Infants whose hip ultrasound scans were performed by İstanbul University-Cerrahpaşa, Cerrahpaşa Faculty of Medicine, Department of Radiology between 4 and 6 weeks of life and those who regularly came to routine controls for at least nine months were eligible to join the study. Infants with neural tube defect anomalies, genetic syndromes, neuromuscular diseases, and preterm infants were excluded. At each child’s health follow-up visit, parental counseling for child care is provided. Back positioning of the infant during sleep, spending some time on the tummy, and putting on comfortable clothes for the infant is advised. It is also suggested that the diaper be placed waist high (above the spina iliaca) by leaving at least two fingers distance between the diaper and the baby’s abdomen in a comfortable way. Swaddling is not recommended. In this study, all infants were investigated by physical examination for DDH. Limitations of hip abduction and positive Galeazzi sign (an obvious short leg) were sought as clinical findings. Ortolani and Barlow tests were performed on infants up to three months of age at every visit. Sonographic examinations and classifications were performed along with the Graf technique (3). Graf classification type IIb and higher hips were considered dysplastic hips in our study to calculate the prevalence of DDH.

The following DDH risk factors were extracted from the files: gender, birth weight and height, being first born, maternal age, breech presentation, mode of delivery, multiple birth, oligohydramnios, swaddling, skeletal deformity, positive family history, and examination findings related to DDH. Missing information such as swaddling of babies was collected from parents by phone calls.

Statistical Analysis

IBM® SPSS® Statistics for Windows version 21.0. (IBM Corp., Armonk, N.Y., USA) was used for statistical analysis. For descriptive analyses, categorical data were expressed as percentage and (n), continuous data were expressed as mean and standard deviation if they showed normal distribution, and median (minimum-maximum) if they did not show normal distribution. Normal distribution was determined by the coefficient of variation, histogram, and normality tests. In the comparison of the numerical data of the two independent groups, Student’s t-test was used if normal distribution conditions were met. Parameters with non-normal distribution were assessed using the Mann-Whitney U test. The chi-square test and Fisher’s Exact test were employed in the analysis of categorical variables. Findings were assessed with 95% confidence interval (CI), with p<0.05 level of significance. We also conducted binary logistic regression analyses to evaluate the independent risk factors for type IIa hips. The univariate and multivariate (Backward:LR) methods were used for logistic regression analysis.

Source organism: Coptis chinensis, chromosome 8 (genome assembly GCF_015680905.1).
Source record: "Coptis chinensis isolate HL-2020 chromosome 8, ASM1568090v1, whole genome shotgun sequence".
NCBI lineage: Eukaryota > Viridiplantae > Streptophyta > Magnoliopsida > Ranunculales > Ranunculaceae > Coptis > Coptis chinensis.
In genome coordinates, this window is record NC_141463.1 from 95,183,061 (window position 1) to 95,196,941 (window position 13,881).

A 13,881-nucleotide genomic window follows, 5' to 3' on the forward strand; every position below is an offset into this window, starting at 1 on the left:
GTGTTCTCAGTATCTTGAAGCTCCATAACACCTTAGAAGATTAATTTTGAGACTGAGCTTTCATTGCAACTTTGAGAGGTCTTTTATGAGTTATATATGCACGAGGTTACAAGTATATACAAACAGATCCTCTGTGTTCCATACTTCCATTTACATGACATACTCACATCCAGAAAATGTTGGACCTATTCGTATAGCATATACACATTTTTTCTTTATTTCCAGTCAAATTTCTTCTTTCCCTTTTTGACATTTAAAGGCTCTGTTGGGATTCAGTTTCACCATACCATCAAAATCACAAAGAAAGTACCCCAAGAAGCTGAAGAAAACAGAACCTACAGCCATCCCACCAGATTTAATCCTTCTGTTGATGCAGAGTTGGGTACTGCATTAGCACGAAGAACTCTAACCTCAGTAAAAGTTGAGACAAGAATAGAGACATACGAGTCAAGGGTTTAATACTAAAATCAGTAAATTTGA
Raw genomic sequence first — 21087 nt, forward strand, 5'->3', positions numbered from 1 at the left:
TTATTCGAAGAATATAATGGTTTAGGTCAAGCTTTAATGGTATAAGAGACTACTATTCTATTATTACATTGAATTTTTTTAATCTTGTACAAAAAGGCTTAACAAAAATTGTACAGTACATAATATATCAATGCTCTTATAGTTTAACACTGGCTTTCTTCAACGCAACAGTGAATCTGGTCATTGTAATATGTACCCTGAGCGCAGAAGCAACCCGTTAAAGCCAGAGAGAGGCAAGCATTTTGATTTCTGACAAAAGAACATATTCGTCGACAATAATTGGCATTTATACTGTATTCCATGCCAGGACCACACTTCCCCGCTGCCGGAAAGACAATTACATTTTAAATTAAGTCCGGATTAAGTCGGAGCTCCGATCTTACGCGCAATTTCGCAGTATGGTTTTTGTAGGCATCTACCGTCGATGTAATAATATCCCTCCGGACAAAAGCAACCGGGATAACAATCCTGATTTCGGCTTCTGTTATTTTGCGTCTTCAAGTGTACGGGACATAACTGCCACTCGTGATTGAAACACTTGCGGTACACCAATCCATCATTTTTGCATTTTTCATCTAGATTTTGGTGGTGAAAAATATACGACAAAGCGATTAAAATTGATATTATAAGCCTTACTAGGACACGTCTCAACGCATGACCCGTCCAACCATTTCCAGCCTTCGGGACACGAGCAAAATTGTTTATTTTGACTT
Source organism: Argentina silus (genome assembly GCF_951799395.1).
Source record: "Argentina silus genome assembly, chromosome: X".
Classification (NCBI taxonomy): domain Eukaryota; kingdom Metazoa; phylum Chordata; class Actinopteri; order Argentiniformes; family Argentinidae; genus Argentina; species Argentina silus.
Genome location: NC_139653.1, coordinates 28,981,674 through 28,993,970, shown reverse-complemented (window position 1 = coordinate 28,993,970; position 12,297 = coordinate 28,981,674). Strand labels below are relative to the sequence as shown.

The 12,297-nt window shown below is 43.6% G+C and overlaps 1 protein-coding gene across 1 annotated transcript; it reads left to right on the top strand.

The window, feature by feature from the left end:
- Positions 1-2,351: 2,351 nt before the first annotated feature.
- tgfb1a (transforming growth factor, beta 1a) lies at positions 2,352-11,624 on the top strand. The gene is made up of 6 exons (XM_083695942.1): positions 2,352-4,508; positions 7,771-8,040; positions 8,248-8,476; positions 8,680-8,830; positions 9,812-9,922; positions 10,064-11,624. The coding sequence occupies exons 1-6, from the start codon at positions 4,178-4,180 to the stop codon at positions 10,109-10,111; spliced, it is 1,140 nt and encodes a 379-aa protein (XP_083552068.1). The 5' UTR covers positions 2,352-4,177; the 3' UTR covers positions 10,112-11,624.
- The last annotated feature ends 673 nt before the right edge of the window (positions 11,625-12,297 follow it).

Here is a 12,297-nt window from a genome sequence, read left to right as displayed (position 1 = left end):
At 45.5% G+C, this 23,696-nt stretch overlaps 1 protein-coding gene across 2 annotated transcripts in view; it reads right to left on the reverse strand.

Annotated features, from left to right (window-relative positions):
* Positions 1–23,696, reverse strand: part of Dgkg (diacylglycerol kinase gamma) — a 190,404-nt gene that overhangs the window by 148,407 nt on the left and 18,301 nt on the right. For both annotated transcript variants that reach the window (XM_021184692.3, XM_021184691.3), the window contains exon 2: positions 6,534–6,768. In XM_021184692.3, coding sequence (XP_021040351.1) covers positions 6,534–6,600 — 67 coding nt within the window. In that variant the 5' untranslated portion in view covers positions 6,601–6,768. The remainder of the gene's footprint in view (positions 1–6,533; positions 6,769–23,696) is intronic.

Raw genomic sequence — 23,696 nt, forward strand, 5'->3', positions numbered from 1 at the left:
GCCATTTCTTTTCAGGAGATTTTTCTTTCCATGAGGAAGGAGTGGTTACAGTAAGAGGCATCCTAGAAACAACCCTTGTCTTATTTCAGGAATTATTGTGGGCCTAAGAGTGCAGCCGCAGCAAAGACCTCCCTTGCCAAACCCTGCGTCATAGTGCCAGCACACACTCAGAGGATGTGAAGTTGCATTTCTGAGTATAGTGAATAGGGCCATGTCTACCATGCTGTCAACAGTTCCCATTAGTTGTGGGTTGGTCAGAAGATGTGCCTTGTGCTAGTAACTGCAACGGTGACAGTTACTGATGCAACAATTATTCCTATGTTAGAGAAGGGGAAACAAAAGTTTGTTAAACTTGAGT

The study was initiated following the approval of the Clinical Research Ethics Committee of İstanbul University-Cerrahpaşa, Cerrahpaşa Faculty of Medicine, dated 03.05.2016 and decision numbered A-16.


Three hundred infants were included in the study. The study included 125 girls (41.7%) and 175 boys (58.3%). The mean birth weight was 3137.03±557.23 gr, and the mean birth height was 49.69±2.68 cm. The mean age of mothers was 30.77±5.76 years. The risk factors that were sought for the study and the results are given in Table 1. Four infants had pes equinovarus deformity (1.3%). No pathological findings related to DDH were detected in the physical examinations of the infants.

Table 1

The hip USG performed at the fourth week after birth of 300 infants identified 250 hips as type I hips (normal) and 50 hips as type IIa (immature) hips. Control hip USGs were performed at the sixth week after birth, and 45 of the immature hips revealed normal hip USG results, while five of them (1.6%) were classified as type IIa (Figure 1). Orthopedic follow-ups were planned, and at the end of the third month, only one baby’s hip progressed to type IIb, whereas the other four babies’ hip developments were evaluated as normal. The recovery rate of type IIa hips was 98%. One baby, who progressed to type IIb, was followed up by the orthopedic clinic, and a Pavlik bandage was applied. The incidence of DDH was 0.3% in the study, and the rate of immature hip was 16.7%. The distribution of immature hips and side involvement are given in Table 2. A significant difference was found between type IIa hip and left hip involvement (p=0.040). At the age of nine months, hip examinations of all babies were evaluated as normal in the study group.

Figure 1
Table 2

A comparison of risk factors and hip types is given in Table 3. There was no relationship between immature hip and gender, birth weight, birth height, first birth, mode of delivery, older maternal age (25 and older), multiple births, skeletal deformity oligohydramnios, or breech presentation (p>0.05). When we reviewed babies born at 4000 g and above, 12 (4.8%) babies with normal hips and 5 (10%) babies with immature hips were detected. There was no significant relationship between high birth weight and maturity of hips (p>0.05).

Table 3